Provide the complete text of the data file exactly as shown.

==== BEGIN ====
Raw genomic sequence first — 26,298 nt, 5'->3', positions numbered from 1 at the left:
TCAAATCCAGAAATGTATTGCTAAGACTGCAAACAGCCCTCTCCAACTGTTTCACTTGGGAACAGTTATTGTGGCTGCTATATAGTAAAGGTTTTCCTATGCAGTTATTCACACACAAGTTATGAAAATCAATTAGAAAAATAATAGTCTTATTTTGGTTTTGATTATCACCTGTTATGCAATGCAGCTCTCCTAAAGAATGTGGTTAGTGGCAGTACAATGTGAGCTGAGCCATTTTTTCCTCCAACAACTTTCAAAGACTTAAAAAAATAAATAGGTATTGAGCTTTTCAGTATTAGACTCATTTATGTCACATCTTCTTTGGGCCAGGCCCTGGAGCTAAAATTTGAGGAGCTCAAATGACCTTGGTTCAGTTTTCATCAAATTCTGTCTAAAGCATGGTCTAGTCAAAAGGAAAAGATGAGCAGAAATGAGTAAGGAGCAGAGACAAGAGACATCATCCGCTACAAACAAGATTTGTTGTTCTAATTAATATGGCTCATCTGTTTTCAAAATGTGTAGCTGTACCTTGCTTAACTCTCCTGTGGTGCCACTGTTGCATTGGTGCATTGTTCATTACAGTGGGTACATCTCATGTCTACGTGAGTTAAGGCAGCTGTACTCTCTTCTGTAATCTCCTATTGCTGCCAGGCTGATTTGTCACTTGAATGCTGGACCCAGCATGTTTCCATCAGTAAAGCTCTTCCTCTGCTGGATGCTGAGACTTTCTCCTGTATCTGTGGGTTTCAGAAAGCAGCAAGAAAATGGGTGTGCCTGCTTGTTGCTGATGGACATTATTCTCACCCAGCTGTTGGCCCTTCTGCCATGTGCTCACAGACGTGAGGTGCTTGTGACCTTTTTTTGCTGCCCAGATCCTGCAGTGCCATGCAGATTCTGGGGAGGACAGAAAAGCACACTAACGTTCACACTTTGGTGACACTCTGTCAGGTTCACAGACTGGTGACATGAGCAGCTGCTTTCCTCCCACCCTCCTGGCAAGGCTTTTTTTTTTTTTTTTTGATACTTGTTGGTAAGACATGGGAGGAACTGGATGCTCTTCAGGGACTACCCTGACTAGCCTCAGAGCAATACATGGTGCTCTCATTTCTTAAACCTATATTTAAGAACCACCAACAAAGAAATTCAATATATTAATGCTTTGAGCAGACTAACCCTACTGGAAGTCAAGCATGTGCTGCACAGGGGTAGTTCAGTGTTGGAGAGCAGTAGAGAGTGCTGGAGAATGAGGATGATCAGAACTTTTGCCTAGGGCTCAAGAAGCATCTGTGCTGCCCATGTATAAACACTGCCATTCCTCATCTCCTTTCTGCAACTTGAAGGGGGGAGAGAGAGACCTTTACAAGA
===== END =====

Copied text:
Raw genomic sequence first — 26,298 nt, 5'->3', positions numbered from 1 at the left:
TCAAATCCAGAAATGTATTGCTAAGACTGCAAACAGCCCTCTCCAACTGTTTCACTTGGGAACAGTTATTGTGGCTGCTATATAGTAAAGGTTTTCCTATGCAGTTATTCACACACAAGTTATGAAAATCAATTAGAAAAATAATAGTCTTATTTTGGTTTTGATTATCACCTGTTATGCAATGCAGCTCTCCTAAAGAATGTGGTTAGTGGCAGTACAATGTGAGCTGAGCCATTTTTTCCTCCAACAACTTTCAAAGACTTAAAAAAATAAATAGGTATTGAGCTTTTCAGTATTAGACTCATTTATGTCACATCTTCTTTGGGCCAGGCCCTGGAGCTAAAATTTGAGGAGCTCAAATGACCTTGGTTCAGTTTTCATCAAATTCTGTCTAAAGCATGGTCTAGTCAAAAGGAAAAGATGAGCAGAAATGAGTAAGGAGCAGAGACAAGAGACATCATCCGCTACAAACAAGATTTGTTGTTCTAATTAATATGGCTCATCTGTTTTCAAAATGTGTAGCTGTACCTTGCTTAACTCTCCTGTGGTGCCACTGTTGCATTGGTGCATTGTTCATTACAGTGGGTACATCTCATGTCTACGTGAGTTAAGGCAGCTGTACTCTCTTCTGTAATCTCCTATTGCTGCCAGGCTGATTTGTCACTTGAATGCTGGACCCAGCATGTTTCCATCAGTAAAGCTCTTCCTCTGCTGGATGCTGAGACTTTCTCCTGTATCTGTGGGTTTCAGAAAGCAGCAAGAAAATGGGTGTGCCTGCTTGTTGCTGATGGACATTATTCTCACCCAGCTGTTGGCCCTTCTGCCATGTGCTCACAGACGTGAGGTGCTTGTGACCTTTTTTTGCTGCCCAGATCCTGCAGTGCCATGCAGATTCTGGGGAGGACAGAAAAGCACACTAACGTTCACACTTTGGTGACACTCTGTCAGGTTCACAGACTGGTGACATGAGCAGCTGCTTTCCTCCCACCCTCCTGGCAAGGCTTTTTTTTTTTTTTTTTGATACTTGTTGGTAAGACATGGGAGGAACTGGATGCTCTTCAGGGACTACCCTGACTAGCCTCAGAGCAATACATGGTGCTCTCATTTCTTAAACCTATATTTAAGAACCACCAACAAAGAAATTCAATATATTAATGCTTTGAGCAGACTAACCCTACTGGAAGTCAAGCATGTGCTGCACAGGGGTAGTTCAGTGTTGGAGAGCAGTAGAGAGTGCTGGAGAATGAGGATGATCAGAACTTTTGCCTAGGGCTCAAGAAGCATCTGTGCTGCCCATGTATAAACACTGCCATTCCTCATCTCCTTTCTGCAACTTGAAGGGGGGAGAGAGAGACCTTTACAAGA